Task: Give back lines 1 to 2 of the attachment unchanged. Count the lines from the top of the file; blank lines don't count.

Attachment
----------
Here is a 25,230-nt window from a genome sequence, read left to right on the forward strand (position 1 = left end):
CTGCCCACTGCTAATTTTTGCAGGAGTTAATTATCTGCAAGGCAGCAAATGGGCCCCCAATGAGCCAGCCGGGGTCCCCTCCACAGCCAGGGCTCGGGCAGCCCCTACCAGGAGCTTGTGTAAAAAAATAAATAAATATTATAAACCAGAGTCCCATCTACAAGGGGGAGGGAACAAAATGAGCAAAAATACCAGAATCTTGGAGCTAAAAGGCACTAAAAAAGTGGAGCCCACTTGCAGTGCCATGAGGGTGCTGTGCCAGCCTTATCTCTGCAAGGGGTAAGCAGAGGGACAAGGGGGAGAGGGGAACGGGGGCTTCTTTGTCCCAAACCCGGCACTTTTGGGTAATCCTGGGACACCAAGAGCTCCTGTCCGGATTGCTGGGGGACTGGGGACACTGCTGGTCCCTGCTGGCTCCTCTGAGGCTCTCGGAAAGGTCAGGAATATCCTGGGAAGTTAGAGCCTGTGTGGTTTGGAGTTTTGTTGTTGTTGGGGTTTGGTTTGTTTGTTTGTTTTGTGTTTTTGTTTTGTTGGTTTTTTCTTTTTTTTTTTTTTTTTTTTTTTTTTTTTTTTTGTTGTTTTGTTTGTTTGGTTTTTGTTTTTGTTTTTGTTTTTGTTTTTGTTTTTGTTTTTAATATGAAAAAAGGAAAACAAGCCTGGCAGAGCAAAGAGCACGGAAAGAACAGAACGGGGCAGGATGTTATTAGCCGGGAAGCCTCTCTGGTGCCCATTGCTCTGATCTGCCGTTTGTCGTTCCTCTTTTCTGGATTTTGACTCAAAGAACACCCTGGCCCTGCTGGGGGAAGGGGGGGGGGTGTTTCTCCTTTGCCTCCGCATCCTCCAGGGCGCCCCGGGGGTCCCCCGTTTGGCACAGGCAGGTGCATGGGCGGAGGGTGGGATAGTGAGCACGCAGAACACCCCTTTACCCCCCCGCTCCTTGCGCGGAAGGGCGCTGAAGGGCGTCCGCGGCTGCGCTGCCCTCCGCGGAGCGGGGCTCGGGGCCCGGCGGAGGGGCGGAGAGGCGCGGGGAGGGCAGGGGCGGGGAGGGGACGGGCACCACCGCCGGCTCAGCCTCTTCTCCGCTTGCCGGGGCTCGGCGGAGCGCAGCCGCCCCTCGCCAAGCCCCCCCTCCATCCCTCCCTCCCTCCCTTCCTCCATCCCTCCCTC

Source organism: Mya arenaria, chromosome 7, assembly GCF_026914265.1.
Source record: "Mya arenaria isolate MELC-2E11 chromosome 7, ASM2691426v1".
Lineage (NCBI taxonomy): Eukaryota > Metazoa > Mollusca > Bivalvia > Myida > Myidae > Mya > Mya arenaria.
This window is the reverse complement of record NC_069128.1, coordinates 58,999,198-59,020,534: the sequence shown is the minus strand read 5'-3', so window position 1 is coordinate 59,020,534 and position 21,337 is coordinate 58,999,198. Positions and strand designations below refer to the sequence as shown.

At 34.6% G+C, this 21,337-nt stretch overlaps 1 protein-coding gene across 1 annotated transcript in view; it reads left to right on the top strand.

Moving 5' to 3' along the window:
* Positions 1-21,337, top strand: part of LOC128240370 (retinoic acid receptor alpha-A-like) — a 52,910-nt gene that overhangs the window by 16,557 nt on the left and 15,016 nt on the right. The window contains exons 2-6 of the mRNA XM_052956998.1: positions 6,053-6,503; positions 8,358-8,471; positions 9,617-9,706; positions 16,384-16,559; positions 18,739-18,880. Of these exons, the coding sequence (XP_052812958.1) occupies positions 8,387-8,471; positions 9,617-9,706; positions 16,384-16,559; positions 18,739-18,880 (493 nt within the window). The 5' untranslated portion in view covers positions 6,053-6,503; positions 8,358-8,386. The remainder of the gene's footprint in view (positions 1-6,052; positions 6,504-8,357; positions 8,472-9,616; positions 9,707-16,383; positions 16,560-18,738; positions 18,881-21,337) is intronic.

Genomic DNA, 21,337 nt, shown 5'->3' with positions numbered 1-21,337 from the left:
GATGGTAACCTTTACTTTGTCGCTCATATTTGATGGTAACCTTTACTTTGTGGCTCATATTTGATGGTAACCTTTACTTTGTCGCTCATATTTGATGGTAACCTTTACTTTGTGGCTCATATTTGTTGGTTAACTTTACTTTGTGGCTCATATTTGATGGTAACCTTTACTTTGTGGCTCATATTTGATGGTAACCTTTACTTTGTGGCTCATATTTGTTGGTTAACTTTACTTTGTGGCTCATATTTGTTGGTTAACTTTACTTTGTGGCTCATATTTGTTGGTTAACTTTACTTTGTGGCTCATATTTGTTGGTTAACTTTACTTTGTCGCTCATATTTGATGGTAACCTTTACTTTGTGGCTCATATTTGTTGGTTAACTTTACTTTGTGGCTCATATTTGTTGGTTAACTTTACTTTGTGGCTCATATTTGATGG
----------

Here is a 25,230-nt window from a genome sequence, read left to right on the forward strand (position 1 = left end):
CTGCCCACTGCTAATTTTTGCAGGAGTTAATTATCTGCAAGGCAGCAAATGGGCCCCCAATGAGCCAGCCGGGGTCCCCTCCACAGCCAGGGCTCGGGCAGCCCCTACCAGGAGCTTGTGTAAAAAAATAAATAAATATTATAAACCAGAGTCCCATCTACAAGGGGGAGGGAACAAAATGAGCAAAAATACCAGAATCTTGGAGCTAAAAGGCACTAAAAAAGTGGAGCCCACTTGCAGTGCCATGAGGGTGCTGTGCCAGCCTTATCTCTGCAAGGGGTAAGCAGAGGGACAAGGGGGAGAGGGGAACGGGGGCTTCTTTGTCCCAAACCCGGCACTTTTGGGTAATCCTGGGACACCAAGAGCTCCTGTCCGGATTGCTGGGGGACTGGGGACACTGCTGGTCCCTGCTGGCTCCTCTGAGGCTCTCGGAAAGGTCAGGAATATCCTGGGAAGTTAGAGCCTGTGTGGTTTGGAGTTTTGTTGTTGTTGGGGTTTGGTTTGTTTGTTTGTTTTGTGTTTTTGTTTTGTTGGTTTTTTCTTTTTTTTTTTTTTTTTTTTTTTTTTTTTTTTTGTTGTTTTGTTTGTTTGGTTTTTGTTTTTGTTTTTGTTTTTGTTTTTGTTTTTGTTTTTAATATGAAAAAAGGAAAACAAGCCTGGCAGAGCAAAGAGCACGGAAAGAACAGAACGGGGCAGGATGTTATTAGCCGGGAAGCCTCTCTGGTGCCCATTGCTCTGATCTGCCGTTTGTCGTTCCTCTTTTCTGGATTTTGACTCAAAGAACACCCTGGCCCTGCTGGGGGAAGGGGGGGGGGTGTTTCTCCTTTGCCTCCGCATCCTCCAGGGCGCCCCGGGGGTCCCCCGTTTGGCACAGGCAGGTGCATGGGCGGAGGGTGGGATAGTGAGCACGCAGAACACCCCTTTACCCCCCCGCTCCTTGCGCGGAAGGGCGCTGAAGGGCGTCCGCGGCTGCGCTGCCCTCCGCGGAGCGGGGCTCGGGGCCCGGCGGAGGGGCGGAGAGGCGCGGGGAGGGCAGGGGCGGGGAGGGGACGGGCACCACCGCCGGCTCAGCCTCTTCTCCGCTTGCCGGGGCTCGGCGGAGCGCAGCCGCCCCTCGCCAAGCCCCCCCTCCATCCCTCCCTCCCTCCCTTCCTCCATCCCTCCCTC